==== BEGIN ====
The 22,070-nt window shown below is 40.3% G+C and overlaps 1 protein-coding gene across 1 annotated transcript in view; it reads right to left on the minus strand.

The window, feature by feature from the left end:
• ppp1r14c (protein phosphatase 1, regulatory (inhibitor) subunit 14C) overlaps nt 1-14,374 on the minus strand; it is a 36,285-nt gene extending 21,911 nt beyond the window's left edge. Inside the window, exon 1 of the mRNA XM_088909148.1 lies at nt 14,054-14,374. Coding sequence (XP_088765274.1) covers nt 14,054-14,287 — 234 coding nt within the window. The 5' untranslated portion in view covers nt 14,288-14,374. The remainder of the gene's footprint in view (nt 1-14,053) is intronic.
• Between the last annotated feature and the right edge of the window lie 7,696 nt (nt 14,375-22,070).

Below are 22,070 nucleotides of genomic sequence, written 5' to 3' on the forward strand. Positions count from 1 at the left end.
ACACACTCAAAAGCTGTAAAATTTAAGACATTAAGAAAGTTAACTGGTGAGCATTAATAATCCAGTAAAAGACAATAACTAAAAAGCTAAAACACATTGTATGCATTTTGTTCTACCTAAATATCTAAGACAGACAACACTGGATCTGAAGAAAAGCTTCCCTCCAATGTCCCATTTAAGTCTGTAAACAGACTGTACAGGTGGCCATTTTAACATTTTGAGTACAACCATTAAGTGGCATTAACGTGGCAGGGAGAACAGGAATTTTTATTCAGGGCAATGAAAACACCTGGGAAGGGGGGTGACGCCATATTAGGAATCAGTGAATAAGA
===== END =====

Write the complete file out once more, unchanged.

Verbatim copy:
The 22,070-nt window shown below is 40.3% G+C and overlaps 1 protein-coding gene across 1 annotated transcript in view; it reads right to left on the minus strand.

The window, feature by feature from the left end:
• ppp1r14c (protein phosphatase 1, regulatory (inhibitor) subunit 14C) overlaps nt 1-14,374 on the minus strand; it is a 36,285-nt gene extending 21,911 nt beyond the window's left edge. Inside the window, exon 1 of the mRNA XM_088909148.1 lies at nt 14,054-14,374. Coding sequence (XP_088765274.1) covers nt 14,054-14,287 — 234 coding nt within the window. The 5' untranslated portion in view covers nt 14,288-14,374. The remainder of the gene's footprint in view (nt 1-14,053) is intronic.
• Between the last annotated feature and the right edge of the window lie 7,696 nt (nt 14,375-22,070).

Below are 22,070 nucleotides of genomic sequence, written 5' to 3' on the forward strand. Positions count from 1 at the left end.
ACACACTCAAAAGCTGTAAAATTTAAGACATTAAGAAAGTTAACTGGTGAGCATTAATAATCCAGTAAAAGACAATAACTAAAAAGCTAAAACACATTGTATGCATTTTGTTCTACCTAAATATCTAAGACAGACAACACTGGATCTGAAGAAAAGCTTCCCTCCAATGTCCCATTTAAGTCTGTAAACAGACTGTACAGGTGGCCATTTTAACATTTTGAGTACAACCATTAAGTGGCATTAACGTGGCAGGGAGAACAGGAATTTTTATTCAGGGCAATGAAAACACCTGGGAAGGGGGGTGACGCCATATTAGGAATCAGTGAATAAGA